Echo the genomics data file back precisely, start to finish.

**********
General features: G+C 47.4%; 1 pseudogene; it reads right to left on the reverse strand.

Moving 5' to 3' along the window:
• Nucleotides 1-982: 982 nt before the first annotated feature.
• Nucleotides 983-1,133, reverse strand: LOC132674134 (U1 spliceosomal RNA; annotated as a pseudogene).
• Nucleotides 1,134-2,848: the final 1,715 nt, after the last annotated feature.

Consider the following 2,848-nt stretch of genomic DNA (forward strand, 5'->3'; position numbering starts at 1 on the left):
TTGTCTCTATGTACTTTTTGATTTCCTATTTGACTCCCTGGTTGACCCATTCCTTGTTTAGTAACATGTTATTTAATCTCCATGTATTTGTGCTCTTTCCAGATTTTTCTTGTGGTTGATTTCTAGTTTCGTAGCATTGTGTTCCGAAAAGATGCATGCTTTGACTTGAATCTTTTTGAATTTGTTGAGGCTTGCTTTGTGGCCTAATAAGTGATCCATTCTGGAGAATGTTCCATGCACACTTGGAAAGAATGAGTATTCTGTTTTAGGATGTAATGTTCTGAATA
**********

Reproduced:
General features: G+C 47.4%; 1 pseudogene; it reads right to left on the reverse strand.

Moving 5' to 3' along the window:
• Nucleotides 1-982: 982 nt before the first annotated feature.
• Nucleotides 983-1,133, reverse strand: LOC132674134 (U1 spliceosomal RNA; annotated as a pseudogene).
• Nucleotides 1,134-2,848: the final 1,715 nt, after the last annotated feature.

Consider the following 2,848-nt stretch of genomic DNA (forward strand, 5'->3'; position numbering starts at 1 on the left):
TTGTCTCTATGTACTTTTTGATTTCCTATTTGACTCCCTGGTTGACCCATTCCTTGTTTAGTAACATGTTATTTAATCTCCATGTATTTGTGCTCTTTCCAGATTTTTCTTGTGGTTGATTTCTAGTTTCGTAGCATTGTGTTCCGAAAAGATGCATGCTTTGACTTGAATCTTTTTGAATTTGTTGAGGCTTGCTTTGTGGCCTAATAAGTGATCCATTCTGGAGAATGTTCCATGCACACTTGGAAAGAATGAGTATTCTGTTTTAGGATGTAATGTTCTGAATA